The next stage is to identify a potential solution. That, in fact, is the hypothesis. For instance, because the e-commerce page is not optimized for mobile, it does not convert. But watch out! The trouble is that you won't be able to come up with a single theory. Several thoughts will spring to mind, and part of your work will be to sort them into categories that are most relevant to your aim.

As a result, the final stage is to put the hypotheses to the test. You'll do this by designing tests, defining KPIs, and tracking metrics to see if the hypothesis has been proven correct. Keep in mind that this is a cyclical and progressive process that will change with each iteration. There's no need to make drastic changes all at once.



Importance of design thinking

So far, it appears to be very straightforward, but don't dismiss it. Design possibilities are critical to your product's success. UX, for instance, is influenced by a variety of elements, making it challenging to forecast what would perform the best for a certain audience.

You will struggle to comprehend the user and company objectives at the start of the kick-off, especially in e-commerce, as shown in the examples.

As a UX Designer, it is critical to use a scientific process in your everyday work. Drawing like a scientist will aid you in finding the solution more quickly and confidently.


Benefits of developing a design hypothesis

The advantages of creating a design hypothesis are obvious. To begin with, it is an inquiry task, which becomes extremely helpful when performed in collaboration with other specialists, in addition to boosting the team's exchange of knowledge. This situation is even more enticing for UX Designers who collaborate in interdisciplinary teams including data scientists, engineers, and product managers, all of whom have evidence to back up well-founded theories. 

Another significant advantage is having a path of study that is evidence-based. So, returning to our example, if there's a chance that the conversion rate is low due to a lack of mobile device optimization, it's possible to isolate this scenario and run specific experiments to ensure that the actions help the user navigate more fluidly, increasing user engagement with your product, and thus directly reflecting your company's revenue.

Finally, don't restrict yourself to only repairing errors; by maximizing the outcomes at each user's point of interaction with the product, we may generate hypotheses for improvements throughout the user's trip. Any 1% boost in conversions across the funnel stages and user interactions throughout your journey may have a significant impact on both the user and the business. Simply identify the possibilities, develop a design hypothesis, then test it.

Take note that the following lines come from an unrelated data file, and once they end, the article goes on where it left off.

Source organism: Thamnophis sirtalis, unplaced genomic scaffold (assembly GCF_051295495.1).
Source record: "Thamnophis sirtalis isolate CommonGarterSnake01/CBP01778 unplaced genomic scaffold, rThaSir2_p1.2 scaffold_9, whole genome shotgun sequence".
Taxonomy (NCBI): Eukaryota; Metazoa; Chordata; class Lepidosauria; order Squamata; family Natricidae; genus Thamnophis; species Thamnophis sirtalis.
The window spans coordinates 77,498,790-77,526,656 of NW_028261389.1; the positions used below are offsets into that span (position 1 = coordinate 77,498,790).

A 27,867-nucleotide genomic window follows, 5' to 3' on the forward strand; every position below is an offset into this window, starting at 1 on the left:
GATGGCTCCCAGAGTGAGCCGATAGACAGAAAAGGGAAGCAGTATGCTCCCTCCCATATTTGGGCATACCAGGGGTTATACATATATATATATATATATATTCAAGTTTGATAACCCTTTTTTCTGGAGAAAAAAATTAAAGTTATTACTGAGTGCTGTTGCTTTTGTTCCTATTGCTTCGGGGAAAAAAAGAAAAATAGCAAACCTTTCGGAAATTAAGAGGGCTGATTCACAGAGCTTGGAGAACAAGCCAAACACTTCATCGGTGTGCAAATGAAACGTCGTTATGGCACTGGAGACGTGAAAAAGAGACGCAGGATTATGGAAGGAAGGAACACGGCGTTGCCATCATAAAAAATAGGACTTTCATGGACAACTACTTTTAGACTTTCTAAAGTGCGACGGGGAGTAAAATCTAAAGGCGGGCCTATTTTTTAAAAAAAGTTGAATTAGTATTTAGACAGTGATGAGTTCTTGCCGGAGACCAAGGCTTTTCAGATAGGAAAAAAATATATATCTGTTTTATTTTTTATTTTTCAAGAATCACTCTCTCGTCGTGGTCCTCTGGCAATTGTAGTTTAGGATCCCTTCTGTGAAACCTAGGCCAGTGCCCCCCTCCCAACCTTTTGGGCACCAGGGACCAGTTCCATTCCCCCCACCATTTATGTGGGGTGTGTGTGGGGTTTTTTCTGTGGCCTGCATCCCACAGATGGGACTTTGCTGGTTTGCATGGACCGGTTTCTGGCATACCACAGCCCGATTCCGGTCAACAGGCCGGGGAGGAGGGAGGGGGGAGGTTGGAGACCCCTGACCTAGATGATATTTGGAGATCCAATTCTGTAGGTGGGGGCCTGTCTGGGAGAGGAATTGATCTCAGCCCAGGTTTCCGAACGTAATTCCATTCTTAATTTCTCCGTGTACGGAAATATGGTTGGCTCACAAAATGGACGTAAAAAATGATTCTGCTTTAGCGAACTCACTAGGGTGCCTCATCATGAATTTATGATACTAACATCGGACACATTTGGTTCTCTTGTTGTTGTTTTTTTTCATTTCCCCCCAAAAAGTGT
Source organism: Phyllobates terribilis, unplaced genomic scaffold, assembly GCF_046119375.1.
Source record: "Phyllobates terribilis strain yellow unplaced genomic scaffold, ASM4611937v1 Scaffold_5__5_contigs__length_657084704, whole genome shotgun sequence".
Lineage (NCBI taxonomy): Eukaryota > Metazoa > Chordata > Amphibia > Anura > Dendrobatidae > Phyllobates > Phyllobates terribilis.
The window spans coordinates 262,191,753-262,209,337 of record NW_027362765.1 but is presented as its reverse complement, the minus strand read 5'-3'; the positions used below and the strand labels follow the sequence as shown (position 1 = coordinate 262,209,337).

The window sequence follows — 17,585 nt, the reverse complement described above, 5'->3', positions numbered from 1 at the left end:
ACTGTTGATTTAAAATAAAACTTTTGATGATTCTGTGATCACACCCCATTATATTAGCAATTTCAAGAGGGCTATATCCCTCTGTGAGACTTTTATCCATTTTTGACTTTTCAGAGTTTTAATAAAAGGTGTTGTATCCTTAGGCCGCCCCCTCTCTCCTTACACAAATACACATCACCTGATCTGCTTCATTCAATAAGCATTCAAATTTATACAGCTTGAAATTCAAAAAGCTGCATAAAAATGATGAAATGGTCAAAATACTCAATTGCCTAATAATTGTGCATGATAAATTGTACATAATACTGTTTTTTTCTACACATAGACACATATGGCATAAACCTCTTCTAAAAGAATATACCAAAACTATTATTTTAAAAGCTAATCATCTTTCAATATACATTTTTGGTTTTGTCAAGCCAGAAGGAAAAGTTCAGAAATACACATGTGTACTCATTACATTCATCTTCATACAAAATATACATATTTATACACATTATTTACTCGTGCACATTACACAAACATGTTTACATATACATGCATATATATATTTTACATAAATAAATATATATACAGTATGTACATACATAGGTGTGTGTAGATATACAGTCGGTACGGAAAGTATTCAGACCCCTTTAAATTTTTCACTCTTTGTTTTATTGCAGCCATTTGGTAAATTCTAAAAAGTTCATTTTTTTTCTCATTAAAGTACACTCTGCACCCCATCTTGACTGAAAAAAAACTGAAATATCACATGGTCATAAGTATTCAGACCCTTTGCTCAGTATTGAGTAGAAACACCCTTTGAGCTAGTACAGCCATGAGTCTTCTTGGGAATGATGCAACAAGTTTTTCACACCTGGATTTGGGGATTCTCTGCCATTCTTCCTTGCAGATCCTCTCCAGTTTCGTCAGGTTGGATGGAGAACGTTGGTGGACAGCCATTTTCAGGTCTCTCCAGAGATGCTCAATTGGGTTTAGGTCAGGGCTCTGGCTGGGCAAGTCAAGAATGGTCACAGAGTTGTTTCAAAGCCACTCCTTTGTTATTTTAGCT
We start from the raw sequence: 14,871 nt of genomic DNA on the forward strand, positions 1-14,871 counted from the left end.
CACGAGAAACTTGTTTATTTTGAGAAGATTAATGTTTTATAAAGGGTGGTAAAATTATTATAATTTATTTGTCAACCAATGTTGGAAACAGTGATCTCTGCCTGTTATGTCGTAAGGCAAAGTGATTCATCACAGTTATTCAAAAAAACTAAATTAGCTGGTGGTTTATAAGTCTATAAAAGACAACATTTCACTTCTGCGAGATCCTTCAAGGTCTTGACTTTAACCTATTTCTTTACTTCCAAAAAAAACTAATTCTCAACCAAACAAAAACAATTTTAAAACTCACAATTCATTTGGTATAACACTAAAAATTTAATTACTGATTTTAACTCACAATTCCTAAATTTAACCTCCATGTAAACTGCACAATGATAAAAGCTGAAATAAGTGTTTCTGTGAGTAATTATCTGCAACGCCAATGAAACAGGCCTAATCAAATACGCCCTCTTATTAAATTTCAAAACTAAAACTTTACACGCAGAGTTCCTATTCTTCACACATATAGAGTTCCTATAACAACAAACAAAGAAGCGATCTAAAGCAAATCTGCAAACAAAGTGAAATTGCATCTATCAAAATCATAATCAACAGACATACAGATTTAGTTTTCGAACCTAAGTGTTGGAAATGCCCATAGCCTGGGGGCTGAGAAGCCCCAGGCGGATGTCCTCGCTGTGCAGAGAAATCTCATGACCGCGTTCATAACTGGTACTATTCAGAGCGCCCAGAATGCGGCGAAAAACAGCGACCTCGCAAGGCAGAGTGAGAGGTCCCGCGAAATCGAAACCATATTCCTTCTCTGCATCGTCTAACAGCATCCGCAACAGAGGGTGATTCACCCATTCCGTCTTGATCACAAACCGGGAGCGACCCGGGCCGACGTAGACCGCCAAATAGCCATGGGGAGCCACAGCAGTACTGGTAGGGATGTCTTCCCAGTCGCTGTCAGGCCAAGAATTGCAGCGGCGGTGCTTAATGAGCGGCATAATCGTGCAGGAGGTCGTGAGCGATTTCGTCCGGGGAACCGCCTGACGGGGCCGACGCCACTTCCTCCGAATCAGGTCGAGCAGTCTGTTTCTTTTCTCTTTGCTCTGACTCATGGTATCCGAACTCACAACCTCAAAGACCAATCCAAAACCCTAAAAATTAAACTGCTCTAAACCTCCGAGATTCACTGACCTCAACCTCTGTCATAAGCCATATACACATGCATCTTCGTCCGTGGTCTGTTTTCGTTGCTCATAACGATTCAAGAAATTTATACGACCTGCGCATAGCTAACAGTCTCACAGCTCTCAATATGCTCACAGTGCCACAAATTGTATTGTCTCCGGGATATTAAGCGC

Also Read- Typography Tips in Choosing the Best Fonts for Your Web Design


The result

Developing design hypotheses can assist you in solving complex problems much more quickly and assertively, minimizing waste when developing products that do not satisfy the demands of users or fulfill business objectives. You replace conjecture with more definite solutions based on evidence and statistics. Stanford design thinking course offers you to specialize.

UX design is not a straightforward process. Despite the fact that designers are well-versed in market practices, predicting what would perform best for a certain audience without any research, analysis, or testing is quite challenging. As a result, it's critical to create a design hypothesis for a wide range of challenges, allowing you to locate the solution that's closest to the ideal in a simple and progressive manner.

The most crucial factor is that, as previously said, a well-founded design hypothesis is based on data. Another helpful recommendation, which may seem self-evident, is to always begin with the problem rather than the solution. Everyone has the "reflex" of jumping to the solution without first grasping the problem. To establish the design hypothesis and locate the optimal answer, first comprehend the problem.